It is unclear if Prime Minister Benjamin Netanyahu will be able to form a government for the seventh time in his three-decade political career, according to exit polls on the three television networks Tuesday night.
Two of the three polls indicated that his bloc of Likud, Shas, United Torah Judaism and the Religious Zionist Party received enough support together with the Yamina Party of Naftali Bennett, who said during the campaign that he was ready to join a coalition with either political bloc.
The Likud won 31 seats on KAN, 30 on Channel 12 and 31 on Channel 13. Shas won 9 on KAN and Channel 12 and 9 on Channel 13; UTJ won 6 on Channel 12 and 7 on Channel 13 and KAN; the Religious Zionist Party won 7 on Channel 12 and KAN, with Channel 13 giving it 6 seats; and Yamina won 7 on Channel 12, KAN and Channel 13.
Sources in Likud said Netanyahu would try to form a government as soon as possible. Bennett’s associates said they were “not in Netanyahu’s pocket” and joining his government was not a foregone conclusion.
Netanyahu declared on Twitter that he had won “a giant victory.” He called Naftali Bennett, who told him he was waiting for the final results and he would “act for the good of all the citizens of Israel.” Netanyahu also called the other leaders in his political camp and asked them to join a strong, right-wing government.
The turnout of 67.2% was a drop of 4.3% since last March’s election in which the turnout was 71.5% and the lowest of the four elections of the past two years.
Yesh Atid leader Yair Lapid led his party to 18 seats according to Channel 12 and KAN and 17 according to Channel 13, but his anti-Netanyahu bloc failed to win a majority. Lapid spoke with Meretz leader Nitzan Horovitz, and agreed to “work for the good of the country.”
Gideon Sa’ar’s New Hope Party won a disappointing 6 seats according to Channel 12 and KAN and 6 according to Channel 13. In a speech to his party’s activists, Sa’ar downplayed his defeat and asked to wait for final results. He vowed to not enter a Netanyahu-led government, though Likud officials said they would try to woo New Hope MKs.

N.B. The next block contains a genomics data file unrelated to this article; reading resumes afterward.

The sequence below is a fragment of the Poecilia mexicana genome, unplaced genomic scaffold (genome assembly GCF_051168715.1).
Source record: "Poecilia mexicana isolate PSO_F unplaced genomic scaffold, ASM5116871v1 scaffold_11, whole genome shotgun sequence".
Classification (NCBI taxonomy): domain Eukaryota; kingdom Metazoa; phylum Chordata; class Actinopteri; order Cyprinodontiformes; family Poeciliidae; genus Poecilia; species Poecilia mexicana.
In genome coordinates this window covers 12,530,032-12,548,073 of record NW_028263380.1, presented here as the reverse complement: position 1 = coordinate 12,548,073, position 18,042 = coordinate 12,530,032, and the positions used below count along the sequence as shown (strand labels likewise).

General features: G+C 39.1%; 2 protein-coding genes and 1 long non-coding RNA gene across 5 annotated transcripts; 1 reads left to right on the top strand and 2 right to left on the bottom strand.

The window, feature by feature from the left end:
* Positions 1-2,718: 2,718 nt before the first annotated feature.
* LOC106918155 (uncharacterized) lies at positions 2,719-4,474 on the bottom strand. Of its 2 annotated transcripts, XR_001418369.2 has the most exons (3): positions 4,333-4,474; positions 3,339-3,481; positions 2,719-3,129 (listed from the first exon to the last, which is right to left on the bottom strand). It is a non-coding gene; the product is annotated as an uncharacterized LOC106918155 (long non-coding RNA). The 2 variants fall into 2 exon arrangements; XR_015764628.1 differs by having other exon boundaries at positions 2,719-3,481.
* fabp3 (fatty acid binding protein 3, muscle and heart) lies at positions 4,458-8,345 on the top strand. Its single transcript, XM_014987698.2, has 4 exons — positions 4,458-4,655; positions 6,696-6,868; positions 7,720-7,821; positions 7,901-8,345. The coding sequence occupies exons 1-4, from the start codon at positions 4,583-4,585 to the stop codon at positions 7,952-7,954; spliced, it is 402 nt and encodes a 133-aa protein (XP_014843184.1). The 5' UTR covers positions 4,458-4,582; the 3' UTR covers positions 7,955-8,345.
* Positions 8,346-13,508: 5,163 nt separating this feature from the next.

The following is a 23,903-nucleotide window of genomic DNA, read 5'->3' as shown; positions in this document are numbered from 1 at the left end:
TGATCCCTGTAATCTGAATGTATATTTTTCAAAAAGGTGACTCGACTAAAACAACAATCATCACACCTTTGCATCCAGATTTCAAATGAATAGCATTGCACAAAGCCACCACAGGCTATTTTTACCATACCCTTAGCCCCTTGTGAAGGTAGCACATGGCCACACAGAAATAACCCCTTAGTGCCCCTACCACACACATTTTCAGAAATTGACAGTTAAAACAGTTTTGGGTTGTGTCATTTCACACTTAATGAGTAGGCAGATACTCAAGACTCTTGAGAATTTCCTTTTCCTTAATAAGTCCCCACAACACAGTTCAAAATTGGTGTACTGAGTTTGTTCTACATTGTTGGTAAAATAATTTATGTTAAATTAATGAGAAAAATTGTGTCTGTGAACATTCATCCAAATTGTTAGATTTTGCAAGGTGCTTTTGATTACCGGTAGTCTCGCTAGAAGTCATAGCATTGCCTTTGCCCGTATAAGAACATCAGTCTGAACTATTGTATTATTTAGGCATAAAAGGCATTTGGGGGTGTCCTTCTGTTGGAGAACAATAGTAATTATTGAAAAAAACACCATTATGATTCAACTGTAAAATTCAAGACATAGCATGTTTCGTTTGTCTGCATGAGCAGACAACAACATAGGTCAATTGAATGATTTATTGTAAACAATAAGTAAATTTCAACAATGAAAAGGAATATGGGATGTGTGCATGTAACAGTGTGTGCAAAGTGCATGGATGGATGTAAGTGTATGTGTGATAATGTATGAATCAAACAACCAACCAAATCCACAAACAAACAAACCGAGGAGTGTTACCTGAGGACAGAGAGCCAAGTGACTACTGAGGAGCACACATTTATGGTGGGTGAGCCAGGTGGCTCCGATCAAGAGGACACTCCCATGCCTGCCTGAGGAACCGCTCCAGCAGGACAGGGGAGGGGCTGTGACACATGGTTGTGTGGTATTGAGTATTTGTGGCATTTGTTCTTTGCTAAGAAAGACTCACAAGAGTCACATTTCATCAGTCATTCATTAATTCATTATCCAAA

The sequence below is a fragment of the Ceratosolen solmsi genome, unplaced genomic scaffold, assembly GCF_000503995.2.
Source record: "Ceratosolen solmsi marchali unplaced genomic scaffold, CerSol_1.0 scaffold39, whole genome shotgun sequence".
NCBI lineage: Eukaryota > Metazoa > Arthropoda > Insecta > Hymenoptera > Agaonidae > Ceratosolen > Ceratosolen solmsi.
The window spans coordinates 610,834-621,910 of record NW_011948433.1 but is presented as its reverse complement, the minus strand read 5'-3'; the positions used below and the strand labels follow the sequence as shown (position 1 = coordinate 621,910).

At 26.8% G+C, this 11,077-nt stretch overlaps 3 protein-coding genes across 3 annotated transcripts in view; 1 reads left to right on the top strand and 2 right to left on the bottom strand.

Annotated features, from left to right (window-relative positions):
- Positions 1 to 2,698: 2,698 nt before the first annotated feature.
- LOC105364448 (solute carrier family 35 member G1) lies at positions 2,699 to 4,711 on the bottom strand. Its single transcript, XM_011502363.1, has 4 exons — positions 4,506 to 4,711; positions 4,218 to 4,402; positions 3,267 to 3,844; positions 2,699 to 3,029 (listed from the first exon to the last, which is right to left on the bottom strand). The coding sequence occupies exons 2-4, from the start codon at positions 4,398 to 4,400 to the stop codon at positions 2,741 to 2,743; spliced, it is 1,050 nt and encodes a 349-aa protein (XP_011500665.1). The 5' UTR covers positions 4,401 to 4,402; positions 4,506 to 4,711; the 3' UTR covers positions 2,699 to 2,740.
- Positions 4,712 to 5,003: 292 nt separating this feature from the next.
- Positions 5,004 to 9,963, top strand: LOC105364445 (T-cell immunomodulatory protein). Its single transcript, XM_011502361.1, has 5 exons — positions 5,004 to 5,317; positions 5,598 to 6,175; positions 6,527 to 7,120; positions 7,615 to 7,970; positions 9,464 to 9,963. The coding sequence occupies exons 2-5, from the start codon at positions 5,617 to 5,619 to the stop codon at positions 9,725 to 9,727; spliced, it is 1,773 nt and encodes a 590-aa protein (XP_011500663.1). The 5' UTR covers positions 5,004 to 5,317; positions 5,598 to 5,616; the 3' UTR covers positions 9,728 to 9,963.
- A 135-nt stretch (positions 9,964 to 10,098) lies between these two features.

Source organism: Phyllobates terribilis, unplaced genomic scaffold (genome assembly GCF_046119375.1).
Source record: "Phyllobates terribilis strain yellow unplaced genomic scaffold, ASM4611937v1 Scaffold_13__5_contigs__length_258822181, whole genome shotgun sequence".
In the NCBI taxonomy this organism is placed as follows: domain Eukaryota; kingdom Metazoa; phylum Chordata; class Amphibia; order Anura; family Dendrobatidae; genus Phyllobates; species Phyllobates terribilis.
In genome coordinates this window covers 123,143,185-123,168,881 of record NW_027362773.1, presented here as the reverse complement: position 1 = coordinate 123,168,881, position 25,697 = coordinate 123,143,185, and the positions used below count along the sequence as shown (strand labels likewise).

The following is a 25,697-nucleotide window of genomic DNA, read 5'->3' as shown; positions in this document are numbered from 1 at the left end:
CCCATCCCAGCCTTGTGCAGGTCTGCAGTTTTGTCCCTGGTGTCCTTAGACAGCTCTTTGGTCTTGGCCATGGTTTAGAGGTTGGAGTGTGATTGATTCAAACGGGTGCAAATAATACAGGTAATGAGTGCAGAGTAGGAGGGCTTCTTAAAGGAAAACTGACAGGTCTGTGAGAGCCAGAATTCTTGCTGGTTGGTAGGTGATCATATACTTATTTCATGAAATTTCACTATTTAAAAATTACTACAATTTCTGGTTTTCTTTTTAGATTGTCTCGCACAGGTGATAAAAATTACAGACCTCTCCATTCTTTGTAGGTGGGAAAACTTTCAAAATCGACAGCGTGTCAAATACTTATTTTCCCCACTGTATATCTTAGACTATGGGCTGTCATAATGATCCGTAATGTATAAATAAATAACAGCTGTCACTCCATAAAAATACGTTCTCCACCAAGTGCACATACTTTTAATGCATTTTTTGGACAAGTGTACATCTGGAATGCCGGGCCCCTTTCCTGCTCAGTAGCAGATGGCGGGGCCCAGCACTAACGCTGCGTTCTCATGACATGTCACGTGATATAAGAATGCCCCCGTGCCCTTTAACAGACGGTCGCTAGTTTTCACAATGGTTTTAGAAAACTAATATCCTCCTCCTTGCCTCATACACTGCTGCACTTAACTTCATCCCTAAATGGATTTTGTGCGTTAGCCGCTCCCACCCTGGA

Yisrael Beytenu won 7 seats pm all three channels; Blue and White won 7 according to Channel 12 and KAN and 8 according to Channel 13; Labor won 7 according to Channel 13 and KAN and 8 according to N12; and Meretz won 6 according to Channel 12 and Channel 13 and 7 according to KAN.
After struggling throughout the campaign, Meretz easily crossed the 3.25% electoral threshold, according to the exit polls.
The Ra’am (United Arab List) Party however, did not cross according to the polls, though after counting more than 50% of the votes, they received 3.1% of votes, only 0.15% away from clearing the threshold. The Joint List won eight to nine seats, they found.
Gantz thanked his supporters for demonstrating their confidence in him.
“Starting tomorrow, I’ll do my best to unite the pro-change block,” he said. “And if we are forced to face a fifth round of elections, I will vigilantly protect our democracy, rule of law and security, because Israel comes first.”
The exit polls came following a tense day of infighting with both political camps. Yamina fought for seats with the Religious Zionist Party.
Gantz accused Lapid of sending out false statements about Blue and White and other satellite parties.
In a message sent by Yesh Atid, Gantz was quoted as saying that he was sure he already had six seats secured.
Blue and White responded that Lapid was disseminating fake news, saying that “it does not matter if Lapid ends up with 20 or 22 mandates, but it does matter if Blue and White does not cross the electoral threshold and will not be there to stop Bibi from running the country by himself.”
Gantz followed up by personally addressing the hit, saying “It’s bull****. Every vote is important. it is critical to vote for Blue and White, so that we can pass the electoral threshold.
What they are doing [spreading fake news] is absolutely irresponsible. To avoid this, go out and vote for Blue and White.”
Labor leader Merav Michaeli backed up Lapid, saying that “the smallest parties are no longer in danger, and therefore the time has come for voters to follow their hearts and cast ballots for who they believe in.”